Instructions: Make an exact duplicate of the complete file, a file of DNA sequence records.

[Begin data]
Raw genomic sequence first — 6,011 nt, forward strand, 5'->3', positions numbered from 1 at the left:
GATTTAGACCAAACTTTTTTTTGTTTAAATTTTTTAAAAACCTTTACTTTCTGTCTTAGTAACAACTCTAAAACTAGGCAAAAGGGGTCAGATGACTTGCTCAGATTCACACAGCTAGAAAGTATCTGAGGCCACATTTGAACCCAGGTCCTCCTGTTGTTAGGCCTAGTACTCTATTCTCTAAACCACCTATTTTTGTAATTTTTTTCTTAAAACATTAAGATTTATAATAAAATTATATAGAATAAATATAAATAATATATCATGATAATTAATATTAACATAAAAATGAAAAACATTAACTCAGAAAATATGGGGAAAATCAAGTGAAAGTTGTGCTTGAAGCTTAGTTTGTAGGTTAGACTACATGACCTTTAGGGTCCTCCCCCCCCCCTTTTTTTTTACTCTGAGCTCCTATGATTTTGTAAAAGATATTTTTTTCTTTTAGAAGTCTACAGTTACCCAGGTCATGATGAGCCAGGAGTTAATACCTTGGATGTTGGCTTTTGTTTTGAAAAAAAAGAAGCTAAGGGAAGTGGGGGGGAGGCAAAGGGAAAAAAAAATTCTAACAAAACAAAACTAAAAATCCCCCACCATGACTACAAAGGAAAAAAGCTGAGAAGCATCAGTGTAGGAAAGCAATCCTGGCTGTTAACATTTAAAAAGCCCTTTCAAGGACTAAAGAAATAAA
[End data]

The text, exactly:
Raw genomic sequence first — 6,011 nt, forward strand, 5'->3', positions numbered from 1 at the left:
GATTTAGACCAAACTTTTTTTTGTTTAAATTTTTTAAAAACCTTTACTTTCTGTCTTAGTAACAACTCTAAAACTAGGCAAAAGGGGTCAGATGACTTGCTCAGATTCACACAGCTAGAAAGTATCTGAGGCCACATTTGAACCCAGGTCCTCCTGTTGTTAGGCCTAGTACTCTATTCTCTAAACCACCTATTTTTGTAATTTTTTTCTTAAAACATTAAGATTTATAATAAAATTATATAGAATAAATATAAATAATATATCATGATAATTAATATTAACATAAAAATGAAAAACATTAACTCAGAAAATATGGGGAAAATCAAGTGAAAGTTGTGCTTGAAGCTTAGTTTGTAGGTTAGACTACATGACCTTTAGGGTCCTCCCCCCCCCCTTTTTTTTTACTCTGAGCTCCTATGATTTTGTAAAAGATATTTTTTTCTTTTAGAAGTCTACAGTTACCCAGGTCATGATGAGCCAGGAGTTAATACCTTGGATGTTGGCTTTTGTTTTGAAAAAAAAGAAGCTAAGGGAAGTGGGGGGGAGGCAAAGGGAAAAAAAAATTCTAACAAAACAAAACTAAAAATCCCCCACCATGACTACAAAGGAAAAAAGCTGAGAAGCATCAGTGTAGGAAAGCAATCCTGGCTGTTAACATTTAAAAAGCCCTTTCAAGGACTAAAGAAATAAA